Nearly 25 years ago while Bob Rooney was vacationing in Maine, he ducked into a restaurant for lunch. A former heavyweight boxer, Rooney didn’t mind being noticed and wasn’t ashamed of where he was from. That may account for the T-shirt he wore that afternoon, which read: Where the Hell Is Bayonne?
He wasn’t expecting an answer, yet as he walked by the bar he heard someone shout, “I know where Bayonne is. That’s where Chuck Wepner is from.” It’s amazing, Rooney thought; in the middle of Maine, people know about Chuck Wepner.
Even if you don’t remember Wepner, you know his story. He’s the no-name from nowhere who got a shot at the title. He’s the man Sylvester Stallone credited as his inspiration for his seminal work. Stallone’s sixth installment chronicling the celluloid journeyman-turned-champ, Rocky Balboa, opens in theaters this month. Without the Bayonne Bleeder, there would be no Italian Stallion.
Back in January 1975, promoter Don King offered Wepner, then a 36-year-old brawling heavyweight, the chance to fight Muhammad Ali for the heavyweight championship. Although Wepner was then still the world’s eighth-ranked heavyweight and had once fought Sonny Liston—and received more than 120 stitches in his face for the privilege—he was about three rounds past his prime. At the time, he was living in an apartment in Bayonne, the town where his mother and grandparents had raised him, and paying the rent as a salesman for Allied Liquors. It was as if King had opened a boxing directory, looked under “easy wins,” and landed his finger at random on Wepner’s name. King was looking for a fight to keep Ali in shape, to get him primed for a high-profile, high-paying rematch with George Foreman, whom Ali had just beaten to reclaim his title. King didn’t want the champ to be challenged.
But if King had asked around Bayonne, he’d have known that choosing Wepner was a mistake.
Wepner started boxing for the privileges. He was seventeen, a Marine Corps recruit stationed in North Carolina who left Bayonne because he wasn’t ready to work on the waterfront as a longshoreman. “Back then, not like today, joining the armed forces still seemed glamorous,” says Wepner. “I wanted an opportunity.”
Wepner joined the crash crew, putting out fires and saving pilots on planes that had crash-landed. He also made the boxing team, which got him a little more to eat, an extra weekend pass, and a little more time to work out. Wepner, whose father had been a fighter many years earlier, had always been a jock: Boxing came naturally to him. He wasn’t the strongest puncher, but he seemed to be able to stand up longer and endure more pain than his fellow Marines. And growing up in the Bayonne projects had taught him a bit about self-preservation. “I loved those Marine fights,” says Wepner. “I used to choke guys; you could do anything you wanted, as long as you were the guy standing at the end of three rounds. Those were battles of attrition.”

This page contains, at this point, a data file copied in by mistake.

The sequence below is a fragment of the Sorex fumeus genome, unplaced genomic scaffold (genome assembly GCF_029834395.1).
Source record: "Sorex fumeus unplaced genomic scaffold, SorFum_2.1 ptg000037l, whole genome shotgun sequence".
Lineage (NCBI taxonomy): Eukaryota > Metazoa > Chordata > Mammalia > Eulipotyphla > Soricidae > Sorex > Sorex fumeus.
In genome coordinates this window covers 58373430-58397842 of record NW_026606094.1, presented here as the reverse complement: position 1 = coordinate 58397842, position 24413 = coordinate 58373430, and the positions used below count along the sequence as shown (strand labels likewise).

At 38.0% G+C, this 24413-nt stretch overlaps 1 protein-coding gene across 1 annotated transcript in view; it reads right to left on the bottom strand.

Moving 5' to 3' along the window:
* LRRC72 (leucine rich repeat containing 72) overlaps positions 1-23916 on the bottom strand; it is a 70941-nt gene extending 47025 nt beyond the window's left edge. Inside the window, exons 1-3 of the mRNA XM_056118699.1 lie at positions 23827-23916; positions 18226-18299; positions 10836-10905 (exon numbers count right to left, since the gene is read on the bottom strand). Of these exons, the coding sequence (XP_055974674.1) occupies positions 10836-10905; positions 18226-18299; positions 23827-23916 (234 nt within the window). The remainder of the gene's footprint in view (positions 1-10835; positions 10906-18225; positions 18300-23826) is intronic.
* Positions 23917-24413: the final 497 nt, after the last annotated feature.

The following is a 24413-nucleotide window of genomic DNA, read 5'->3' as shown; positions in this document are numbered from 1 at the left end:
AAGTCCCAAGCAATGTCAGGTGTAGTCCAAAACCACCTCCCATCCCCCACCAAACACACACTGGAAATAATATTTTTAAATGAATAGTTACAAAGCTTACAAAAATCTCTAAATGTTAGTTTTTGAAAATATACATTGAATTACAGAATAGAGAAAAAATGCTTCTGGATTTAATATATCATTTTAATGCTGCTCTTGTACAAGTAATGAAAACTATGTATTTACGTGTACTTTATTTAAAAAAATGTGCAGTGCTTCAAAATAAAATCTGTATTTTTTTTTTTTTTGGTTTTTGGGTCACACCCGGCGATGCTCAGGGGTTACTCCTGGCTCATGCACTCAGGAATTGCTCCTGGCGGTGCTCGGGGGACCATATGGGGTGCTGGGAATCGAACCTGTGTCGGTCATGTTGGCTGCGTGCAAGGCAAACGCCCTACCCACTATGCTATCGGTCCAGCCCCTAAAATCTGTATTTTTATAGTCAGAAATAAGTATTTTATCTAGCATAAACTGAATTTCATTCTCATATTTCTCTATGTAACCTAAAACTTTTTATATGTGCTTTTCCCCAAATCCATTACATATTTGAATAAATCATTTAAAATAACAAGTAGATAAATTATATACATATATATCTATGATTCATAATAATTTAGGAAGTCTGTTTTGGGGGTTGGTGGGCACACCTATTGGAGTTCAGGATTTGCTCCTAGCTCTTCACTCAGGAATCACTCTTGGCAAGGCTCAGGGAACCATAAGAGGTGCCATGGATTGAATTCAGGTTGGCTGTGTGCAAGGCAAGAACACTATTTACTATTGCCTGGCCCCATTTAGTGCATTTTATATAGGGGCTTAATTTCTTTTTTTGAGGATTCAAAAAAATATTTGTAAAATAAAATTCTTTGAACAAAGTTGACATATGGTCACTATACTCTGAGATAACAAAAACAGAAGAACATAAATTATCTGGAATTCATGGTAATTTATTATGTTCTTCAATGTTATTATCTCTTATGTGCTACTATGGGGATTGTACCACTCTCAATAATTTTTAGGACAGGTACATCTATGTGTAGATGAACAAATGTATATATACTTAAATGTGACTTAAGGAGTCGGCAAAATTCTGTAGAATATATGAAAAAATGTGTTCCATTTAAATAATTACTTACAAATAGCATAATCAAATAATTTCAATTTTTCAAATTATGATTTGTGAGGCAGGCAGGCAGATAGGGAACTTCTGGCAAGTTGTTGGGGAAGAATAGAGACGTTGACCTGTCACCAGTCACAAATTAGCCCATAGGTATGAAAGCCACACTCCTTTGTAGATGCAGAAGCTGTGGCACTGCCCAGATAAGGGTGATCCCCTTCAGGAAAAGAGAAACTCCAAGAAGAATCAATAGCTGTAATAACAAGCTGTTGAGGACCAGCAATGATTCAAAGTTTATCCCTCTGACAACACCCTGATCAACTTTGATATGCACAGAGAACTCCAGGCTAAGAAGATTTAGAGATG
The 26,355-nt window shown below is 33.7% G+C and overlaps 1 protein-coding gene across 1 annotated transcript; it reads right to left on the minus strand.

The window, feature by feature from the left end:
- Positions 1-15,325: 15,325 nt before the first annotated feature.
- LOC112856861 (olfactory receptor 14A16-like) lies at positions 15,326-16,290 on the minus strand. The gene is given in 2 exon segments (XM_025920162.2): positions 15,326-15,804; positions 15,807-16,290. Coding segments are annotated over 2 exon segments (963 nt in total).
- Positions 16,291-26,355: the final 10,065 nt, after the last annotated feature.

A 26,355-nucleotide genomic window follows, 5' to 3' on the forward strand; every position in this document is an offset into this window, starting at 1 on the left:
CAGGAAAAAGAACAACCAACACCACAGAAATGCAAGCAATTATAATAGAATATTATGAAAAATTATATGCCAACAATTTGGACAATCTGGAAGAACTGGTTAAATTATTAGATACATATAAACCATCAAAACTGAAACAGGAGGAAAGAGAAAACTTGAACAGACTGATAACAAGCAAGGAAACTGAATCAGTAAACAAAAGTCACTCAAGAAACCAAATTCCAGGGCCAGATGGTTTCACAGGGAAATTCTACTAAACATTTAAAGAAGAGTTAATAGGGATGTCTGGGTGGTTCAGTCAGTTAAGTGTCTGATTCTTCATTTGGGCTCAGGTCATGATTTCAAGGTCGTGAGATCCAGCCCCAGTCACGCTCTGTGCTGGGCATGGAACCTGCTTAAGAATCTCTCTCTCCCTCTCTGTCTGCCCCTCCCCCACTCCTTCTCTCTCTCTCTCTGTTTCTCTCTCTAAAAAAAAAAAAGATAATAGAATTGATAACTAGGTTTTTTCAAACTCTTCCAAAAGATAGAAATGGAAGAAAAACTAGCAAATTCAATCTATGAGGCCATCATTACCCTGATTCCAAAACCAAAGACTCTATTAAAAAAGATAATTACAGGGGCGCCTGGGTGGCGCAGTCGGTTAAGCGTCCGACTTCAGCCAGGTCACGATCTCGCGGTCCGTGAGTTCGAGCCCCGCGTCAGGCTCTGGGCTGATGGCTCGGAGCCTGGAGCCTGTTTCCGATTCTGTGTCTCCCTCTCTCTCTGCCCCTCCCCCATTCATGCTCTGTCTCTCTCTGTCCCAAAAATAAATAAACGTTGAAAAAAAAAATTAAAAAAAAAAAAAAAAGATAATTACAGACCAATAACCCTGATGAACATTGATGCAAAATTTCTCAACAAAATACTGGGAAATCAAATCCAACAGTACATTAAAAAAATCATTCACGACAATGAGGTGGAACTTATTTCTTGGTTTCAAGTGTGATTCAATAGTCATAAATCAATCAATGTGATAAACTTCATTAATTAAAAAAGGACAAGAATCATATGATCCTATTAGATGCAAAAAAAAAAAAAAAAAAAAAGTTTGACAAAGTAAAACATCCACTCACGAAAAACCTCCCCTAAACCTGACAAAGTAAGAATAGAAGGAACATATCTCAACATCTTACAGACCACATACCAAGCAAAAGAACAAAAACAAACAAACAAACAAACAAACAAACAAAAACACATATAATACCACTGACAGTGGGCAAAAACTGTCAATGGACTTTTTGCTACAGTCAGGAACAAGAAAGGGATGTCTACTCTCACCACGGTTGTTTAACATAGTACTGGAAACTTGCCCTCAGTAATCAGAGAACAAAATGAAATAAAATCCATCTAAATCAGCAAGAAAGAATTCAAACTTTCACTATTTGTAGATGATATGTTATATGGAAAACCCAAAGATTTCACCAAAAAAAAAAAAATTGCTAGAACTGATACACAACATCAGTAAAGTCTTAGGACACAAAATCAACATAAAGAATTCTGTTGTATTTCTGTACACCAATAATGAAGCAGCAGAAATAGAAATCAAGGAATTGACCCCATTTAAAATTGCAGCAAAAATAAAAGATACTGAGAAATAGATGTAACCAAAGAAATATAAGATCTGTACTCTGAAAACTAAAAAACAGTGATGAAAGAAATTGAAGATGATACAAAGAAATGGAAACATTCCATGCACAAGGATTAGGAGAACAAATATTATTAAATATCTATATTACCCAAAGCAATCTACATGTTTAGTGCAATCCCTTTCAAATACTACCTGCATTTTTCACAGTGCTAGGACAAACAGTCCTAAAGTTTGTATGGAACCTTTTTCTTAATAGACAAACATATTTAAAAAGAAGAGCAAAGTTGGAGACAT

By the time Wepner left the Marines, he was a 20-year-old husband with one child and another on the way. After his discharge he wanted to take time off, but his mother had other ideas. The day after he got home, she told him that he was going to work the midnight security shift at Western Electric. Needing extra cash to support his family, he moonlighted as a bouncer at a club. He didn’t go looking for fights, but didn’t walk away from them, either. “I was undefeated in bathrooms, telephone booths, and alleys,” he says.
One summer night in 1964, while Wepner was working at a Bayonne club called Tony Meda’s, the Police Athletic League boxing coach came by and told Wepner that he needed a Golden Gloves heavyweight. He wondered whether Wepner would be interested. As he’d done when he joined the boxing team in the Marines, Wepner thought, Why not? Four months later, he was the national Golden Gloves champ.
Boxing was never his passion, but when you’re 6-foot-5 and 230 pounds with a long reach, it’s a better way to supplement your income than by corralling drunks outside a bar. For several years, Wepner bounced around the club circuit, fighting in dank, smoky places like Embassy Hall in North Bergen and the Arena in Secaucus. They were poorly lit boxing holes that, on good nights, drew only a couple thousand people. But Wepner thrived in those places, winning often enough to get himself ranked as a heavyweight. “I wouldn’t even say he had a style,” says boxing historian Bert Sugar. “More a mugger than anything. He was sturdy and tough.”